There are three new features in the upcoming Ultra Engine (Leadwerks 5) that will make game input better than ever before.
High Precision Mouse Input
Raw mouse input measures the actual movement of the mouse device, and has nothing to do with a cursor on the screen. Windows provides an interface to capture the raw mouse input so your game can use mouse movement with greater precision than the screen pixels. The code to implement this is rather complicated, but in the end it just boils down to one simple command expose to the end user:
Vec2 Window::MouseMovement(const int dpi = 1000);
What's really hilarious about this feature is it actually makes mouse control code a lot simpler. For first-person controls, you just take the mouse movement value, and that is your camera rotation value. There's no need to calculate the center of the window or move the mouse pointer back to the middle. (You can if you want to, but it has no effect on the raw mouse input this command measures.)
The MousePosition() command is still available, but will return the integer coordinates the Windows mouse cursor system uses.
High Frequency Mouse Look
To enable ultra high-precision mouse look controls, I have added a new command:
void Camera::SetFreeLookMode(const bool mode, const float speed = 0.1f, const int smoothing = 0)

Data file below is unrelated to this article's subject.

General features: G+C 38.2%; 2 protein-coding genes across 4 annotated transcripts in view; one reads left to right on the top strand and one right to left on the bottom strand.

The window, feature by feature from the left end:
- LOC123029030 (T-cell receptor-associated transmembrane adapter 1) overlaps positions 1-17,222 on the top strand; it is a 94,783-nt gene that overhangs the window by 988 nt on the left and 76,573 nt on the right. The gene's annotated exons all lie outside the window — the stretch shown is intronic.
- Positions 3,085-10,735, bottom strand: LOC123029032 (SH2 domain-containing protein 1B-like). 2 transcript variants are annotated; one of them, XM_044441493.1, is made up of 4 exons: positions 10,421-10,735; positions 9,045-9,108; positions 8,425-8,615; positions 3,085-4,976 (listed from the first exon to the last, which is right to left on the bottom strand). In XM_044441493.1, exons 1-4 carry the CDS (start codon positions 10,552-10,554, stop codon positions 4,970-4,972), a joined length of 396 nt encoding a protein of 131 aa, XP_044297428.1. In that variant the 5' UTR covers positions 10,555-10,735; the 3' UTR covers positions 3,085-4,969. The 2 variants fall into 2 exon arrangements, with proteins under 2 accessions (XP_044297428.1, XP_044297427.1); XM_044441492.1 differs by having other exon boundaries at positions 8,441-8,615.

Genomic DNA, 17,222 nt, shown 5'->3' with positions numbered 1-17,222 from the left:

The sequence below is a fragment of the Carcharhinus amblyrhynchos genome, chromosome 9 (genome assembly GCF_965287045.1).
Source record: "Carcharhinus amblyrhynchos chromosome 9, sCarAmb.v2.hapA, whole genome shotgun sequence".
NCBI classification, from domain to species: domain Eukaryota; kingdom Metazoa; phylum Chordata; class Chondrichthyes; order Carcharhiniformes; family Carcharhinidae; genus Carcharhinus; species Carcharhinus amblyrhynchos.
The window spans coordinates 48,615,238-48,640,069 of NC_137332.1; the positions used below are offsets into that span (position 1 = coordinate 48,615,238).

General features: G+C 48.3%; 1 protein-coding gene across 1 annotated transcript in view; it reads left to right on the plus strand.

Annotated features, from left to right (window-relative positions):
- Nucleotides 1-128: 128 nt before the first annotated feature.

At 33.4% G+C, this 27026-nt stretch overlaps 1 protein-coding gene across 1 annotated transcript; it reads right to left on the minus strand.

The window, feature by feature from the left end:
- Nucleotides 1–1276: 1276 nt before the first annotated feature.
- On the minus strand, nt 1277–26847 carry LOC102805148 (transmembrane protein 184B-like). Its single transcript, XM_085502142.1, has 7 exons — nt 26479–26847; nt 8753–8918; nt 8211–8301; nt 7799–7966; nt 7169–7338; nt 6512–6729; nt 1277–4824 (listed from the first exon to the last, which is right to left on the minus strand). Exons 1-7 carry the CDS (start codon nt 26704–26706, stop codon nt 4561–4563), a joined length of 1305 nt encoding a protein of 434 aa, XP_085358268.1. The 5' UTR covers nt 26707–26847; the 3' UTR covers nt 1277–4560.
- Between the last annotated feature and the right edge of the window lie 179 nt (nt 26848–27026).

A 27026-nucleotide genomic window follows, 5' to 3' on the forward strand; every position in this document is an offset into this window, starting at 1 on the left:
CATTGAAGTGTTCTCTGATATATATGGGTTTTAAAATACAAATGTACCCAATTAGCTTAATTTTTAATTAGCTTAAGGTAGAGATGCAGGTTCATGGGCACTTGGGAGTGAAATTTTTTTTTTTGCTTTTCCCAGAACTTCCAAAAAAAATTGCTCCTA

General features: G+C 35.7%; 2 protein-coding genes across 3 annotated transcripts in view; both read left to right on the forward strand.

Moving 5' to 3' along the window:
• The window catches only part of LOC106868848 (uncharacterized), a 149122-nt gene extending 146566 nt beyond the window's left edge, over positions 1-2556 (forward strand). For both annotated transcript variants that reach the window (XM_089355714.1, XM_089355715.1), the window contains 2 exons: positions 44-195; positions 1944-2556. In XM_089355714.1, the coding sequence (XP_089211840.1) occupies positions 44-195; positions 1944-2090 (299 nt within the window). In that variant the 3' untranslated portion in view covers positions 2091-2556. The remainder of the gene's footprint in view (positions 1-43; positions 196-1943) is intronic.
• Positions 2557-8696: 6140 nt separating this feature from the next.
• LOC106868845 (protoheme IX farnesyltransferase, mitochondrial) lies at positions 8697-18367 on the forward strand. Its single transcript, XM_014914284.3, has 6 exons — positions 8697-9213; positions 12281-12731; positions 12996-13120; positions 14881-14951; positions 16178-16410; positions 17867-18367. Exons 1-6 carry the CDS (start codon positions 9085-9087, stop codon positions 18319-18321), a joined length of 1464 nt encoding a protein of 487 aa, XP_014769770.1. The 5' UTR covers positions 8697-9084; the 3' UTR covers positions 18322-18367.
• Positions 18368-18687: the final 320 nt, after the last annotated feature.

When this setting is enabled, the mouse movement will be queried in the rendering thread and applied to the camera rotation. That means real-time mouse looking at 1000 FPS is supported, even as the game thread is running at a slower frequency of 60 Hz. This was not possible in Leadwerks 4, as mouse looking would become erratic if it wasn't measured over a slower interval due to the limited precision of integer coordinates.
XBox Controller Input
I'm happy to say we will also have native built-in support for XBox controllers (both 360 and One versions). Here are the commands:
bool GamePadConnected(const int controller = 0) bool GamePadButtonDown(const GamePadButton button, const int controller = 0) bool GamePadButtonHit(const GamePadButton button, const int controller = 0) Vec2 GamePadAxisPosition(const GamePadAxis axis, const int controller = 0) void GamePadRumble(const float left, const float right, const int controller = 0)
To specify a button you use a button code:
GAMEPADBUTTON_DPADUP GAMEPADBUTTON_DPADDOWN GAMEPADBUTTON_DPADLEFT GAMEPADBUTTON_DPADRIGHT GAMEPADBUTTON_START GAMEPADBUTTON_BACK GAMEPADBUTTON_LTHUMB GAMEPADBUTTON_RTHUMB GAMEPADBUTTON_LSHOULDER GAMEPADBUTTON_RSHOULDER GAMEPADBUTTON_A GAMEPADBUTTON_B GAMEPADBUTTON_X GAMEPADBUTTON_Y GAMEPADBUTTON_RTRIGGER GAMEPADBUTTON_LTRIGGER
And axes are specified with these codes:
GAMEPADAXIS_RTRIGGER GAMEPADAXIS_LTRIGGER GAMEPADAXIS_RSTICK GAMEPADAXIS_LSTICK
These features will give your games new player options and a refined sense of movement and control.